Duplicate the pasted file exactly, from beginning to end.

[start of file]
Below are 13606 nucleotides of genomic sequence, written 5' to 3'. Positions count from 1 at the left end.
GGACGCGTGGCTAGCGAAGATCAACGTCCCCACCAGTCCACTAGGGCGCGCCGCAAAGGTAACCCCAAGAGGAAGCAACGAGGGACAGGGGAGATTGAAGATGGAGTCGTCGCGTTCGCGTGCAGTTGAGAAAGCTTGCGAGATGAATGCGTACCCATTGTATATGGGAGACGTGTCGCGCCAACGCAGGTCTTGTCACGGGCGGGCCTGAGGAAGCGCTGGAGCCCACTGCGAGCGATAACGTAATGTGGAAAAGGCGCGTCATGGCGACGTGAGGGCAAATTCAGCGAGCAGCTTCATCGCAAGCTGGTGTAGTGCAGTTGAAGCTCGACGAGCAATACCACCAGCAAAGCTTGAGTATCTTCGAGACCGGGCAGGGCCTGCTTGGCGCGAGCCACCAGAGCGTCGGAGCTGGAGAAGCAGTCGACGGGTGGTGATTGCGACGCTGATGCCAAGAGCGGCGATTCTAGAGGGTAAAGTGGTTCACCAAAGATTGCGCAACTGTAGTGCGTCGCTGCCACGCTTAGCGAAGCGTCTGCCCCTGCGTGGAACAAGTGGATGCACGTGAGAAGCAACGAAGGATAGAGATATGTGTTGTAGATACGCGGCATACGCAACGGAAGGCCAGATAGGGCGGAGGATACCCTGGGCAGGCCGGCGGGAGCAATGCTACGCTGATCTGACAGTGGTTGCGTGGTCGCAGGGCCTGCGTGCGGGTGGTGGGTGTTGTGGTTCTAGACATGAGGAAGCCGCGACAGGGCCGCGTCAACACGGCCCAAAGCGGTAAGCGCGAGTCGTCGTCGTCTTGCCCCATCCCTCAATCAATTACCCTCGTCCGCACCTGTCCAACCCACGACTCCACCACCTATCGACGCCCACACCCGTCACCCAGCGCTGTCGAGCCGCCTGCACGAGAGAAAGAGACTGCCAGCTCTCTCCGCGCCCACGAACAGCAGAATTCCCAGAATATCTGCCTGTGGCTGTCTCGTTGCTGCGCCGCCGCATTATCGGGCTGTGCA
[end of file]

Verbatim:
Below are 13606 nucleotides of genomic sequence, written 5' to 3'. Positions count from 1 at the left end.
GGACGCGTGGCTAGCGAAGATCAACGTCCCCACCAGTCCACTAGGGCGCGCCGCAAAGGTAACCCCAAGAGGAAGCAACGAGGGACAGGGGAGATTGAAGATGGAGTCGTCGCGTTCGCGTGCAGTTGAGAAAGCTTGCGAGATGAATGCGTACCCATTGTATATGGGAGACGTGTCGCGCCAACGCAGGTCTTGTCACGGGCGGGCCTGAGGAAGCGCTGGAGCCCACTGCGAGCGATAACGTAATGTGGAAAAGGCGCGTCATGGCGACGTGAGGGCAAATTCAGCGAGCAGCTTCATCGCAAGCTGGTGTAGTGCAGTTGAAGCTCGACGAGCAATACCACCAGCAAAGCTTGAGTATCTTCGAGACCGGGCAGGGCCTGCTTGGCGCGAGCCACCAGAGCGTCGGAGCTGGAGAAGCAGTCGACGGGTGGTGATTGCGACGCTGATGCCAAGAGCGGCGATTCTAGAGGGTAAAGTGGTTCACCAAAGATTGCGCAACTGTAGTGCGTCGCTGCCACGCTTAGCGAAGCGTCTGCCCCTGCGTGGAACAAGTGGATGCACGTGAGAAGCAACGAAGGATAGAGATATGTGTTGTAGATACGCGGCATACGCAACGGAAGGCCAGATAGGGCGGAGGATACCCTGGGCAGGCCGGCGGGAGCAATGCTACGCTGATCTGACAGTGGTTGCGTGGTCGCAGGGCCTGCGTGCGGGTGGTGGGTGTTGTGGTTCTAGACATGAGGAAGCCGCGACAGGGCCGCGTCAACACGGCCCAAAGCGGTAAGCGCGAGTCGTCGTCGTCTTGCCCCATCCCTCAATCAATTACCCTCGTCCGCACCTGTCCAACCCACGACTCCACCACCTATCGACGCCCACACCCGTCACCCAGCGCTGTCGAGCCGCCTGCACGAGAGAAAGAGACTGCCAGCTCTCTCCGCGCCCACGAACAGCAGAATTCCCAGAATATCTGCCTGTGGCTGTCTCGTTGCTGCGCCGCCGCATTATCGGGCTGTGCA